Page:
- Markets face a double whammy of risk from Powell, US jobs report
- Powell’s Congress, Senate speeches to be watched for cues on economy/inflation
- For oil, additional uncertainty over China data weighs
- US jobs report to show gain of 200,000 in Feb vs. Jan’s 517,000; could surprise
Two of the most closely-watched elements in financial markets — the and monthly — are both on for this week, putting an additional layer of caution over the trading of stocks to commodities, including oil.
Crude prices retreated in Monday’s early trading in Asia as markets hunkered down ahead of a slew of cues on US monetary policy expected in back-to-back addresses to Congress and Senate by Powell on Tuesday and Wednesday, as well as Friday’s non-farm payrolls report for February due from the Labor Department.
Weighing further on oil was a weaker-than-expected GDP forecast from China that dented some optimism over a recovery in crude demand this year,
The Chinese government said over the weekend that it was targeting economic growth of 5% this year, up from 3% in 2022. But the forecast was regarded as softer than analyst expectations, with ING noting that the government was likely expecting a slowdown in overseas demand for Chinese goods.
The soft outlook for the Chinese economy undermined bets that a recovery in the country will drive oil demand to record highs this year, even as data last week indicated that business activity recovered sharply after the lifting of anti-COVID restrictions.
Crude prices are still riding strong gains from the prior week, following better-than-expected Chinese economic data and shifting bets on the path of US monetary policy this year.
More Chinese data on and is due this week, providing more cues on the state of the economy in the world’s largest oil importer.
Said John Kilduff, founding partner at New York energy hedge fund Again Capital:
“Those long oil have bet the house on China demand, and if that narrative doesn’t come through well enough, then we go could back to the lows of the range we’ve been trading in.”
That low could be $73 to $70 for New York-traded , which was at $79.03 a barrel by 02:00 ET (07:00 GMT), down 65 cents, or 0.8%. The US crude benchmark had gained 4.4% last week.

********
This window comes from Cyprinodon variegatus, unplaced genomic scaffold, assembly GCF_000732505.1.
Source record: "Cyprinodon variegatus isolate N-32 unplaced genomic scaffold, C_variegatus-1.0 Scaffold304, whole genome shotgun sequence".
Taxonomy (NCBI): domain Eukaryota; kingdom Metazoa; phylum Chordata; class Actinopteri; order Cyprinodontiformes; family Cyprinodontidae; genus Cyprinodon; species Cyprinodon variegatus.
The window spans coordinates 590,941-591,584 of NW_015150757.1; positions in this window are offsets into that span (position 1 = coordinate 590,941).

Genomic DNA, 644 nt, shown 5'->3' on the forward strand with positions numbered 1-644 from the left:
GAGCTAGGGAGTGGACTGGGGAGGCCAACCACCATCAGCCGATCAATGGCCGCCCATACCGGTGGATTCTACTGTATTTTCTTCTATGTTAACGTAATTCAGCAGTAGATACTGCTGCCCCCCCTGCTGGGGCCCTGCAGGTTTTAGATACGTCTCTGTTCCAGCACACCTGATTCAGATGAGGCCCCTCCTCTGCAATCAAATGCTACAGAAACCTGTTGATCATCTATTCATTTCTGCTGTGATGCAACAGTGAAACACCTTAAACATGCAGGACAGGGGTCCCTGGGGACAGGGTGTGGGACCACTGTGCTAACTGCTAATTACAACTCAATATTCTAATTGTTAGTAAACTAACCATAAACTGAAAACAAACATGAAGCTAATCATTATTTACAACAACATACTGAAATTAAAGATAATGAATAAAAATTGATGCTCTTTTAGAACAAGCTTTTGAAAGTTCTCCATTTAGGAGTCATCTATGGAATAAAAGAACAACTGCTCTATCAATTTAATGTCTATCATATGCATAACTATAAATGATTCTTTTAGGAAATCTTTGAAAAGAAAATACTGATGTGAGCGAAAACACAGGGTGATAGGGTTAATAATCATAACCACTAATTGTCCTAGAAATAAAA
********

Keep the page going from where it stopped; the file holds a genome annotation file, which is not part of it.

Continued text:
London-traded was at $85.10, down 73 cents, or 0.9%. The global crude benchmark finished last week up 3.7%.
Craig Erlam, an analyst at online trading platform OANDA, said in a roundup on oil on Friday:
“Prices have fluctuated in a range for months now, and the current price sits more-or-less in the middle of that range. While traders are becoming more optimistic about the Chinese recovery, the risks to the global economy may be increasing as interest rate expectations have risen.
The range does appear to be gradually tightening but remains quite large, and there appears little appetite for a breakout at this moment in time.”
Powell’s comments to Congress and Senate will be closely followed for hints on whether a larger rate hike is under consideration this month after recent data pointing to still persistent inflation. Powell has said the January jobs report showed why the battle against inflation would “take quite a bit of time.”
Friday’s employment report for February will be the last before the Fed’s upcoming meeting on March 21-22 and takes on extra significance after January’s blowout report prompted investors to reevaluate expectations for the future path of interest rates.
Expectations are for the economy to have added 200,000 jobs last month, moderating from January’s blistering jobs growth of 517,000, while the is expected to hold steady at a more-than-five-decade low of 3.4%.
Another stronger-than-expected report could stoke fears of more hawkish Fed action – strong demand in the labor market bolsters wage growth, which contributes to higher inflation – keeping pressure on the Fed to push rates higher.
The , a broad gauge of inflation, hit a 40-year high of 9.1% for the year to June. It has moderated since to an annualized growth of 6.4% in January but remains well above the Fed’s target of just 2% per year.
To clamp down on runaway price growth, added 450 basis points to interest rates since March last year via eight hikes. Prior to that, rates stood at nearly zero after the global outbreak of the coronavirus in 2020.
The Fed’s first post-COVID hike was a 25-basis point increase in March last year. It then moved up with a 50-basis point increase in May. After that, it executed four back-to-back jumbo-sized hikes of 75 basis points from June through November. Since then, it has returned to a more modest 50-basis point increase in December and a 25-basis point hike in February.
for the Fed’s March 22 policy meeting, monitored by foreign exchange traders, remained largely at 25 basis points on Friday, though that could change with the increasing calls for tighter policing from the central bank’s hawks.
“US jobs numbers have surprised to the upside month after month, and there’s a chance that February could give us another jolt. If that’s the case, rate expectations will be skewed to the upside again, and risk assets will suffer. Oil is certainly not out of the woods.”
Disclaimer: Barani Krishnan uses a range of views outside his own to bring diversity to his analysis of any market. For neutrality, he sometimes presents contrarian views and market variables. He does not hold positions in the commodities and securities he writes about.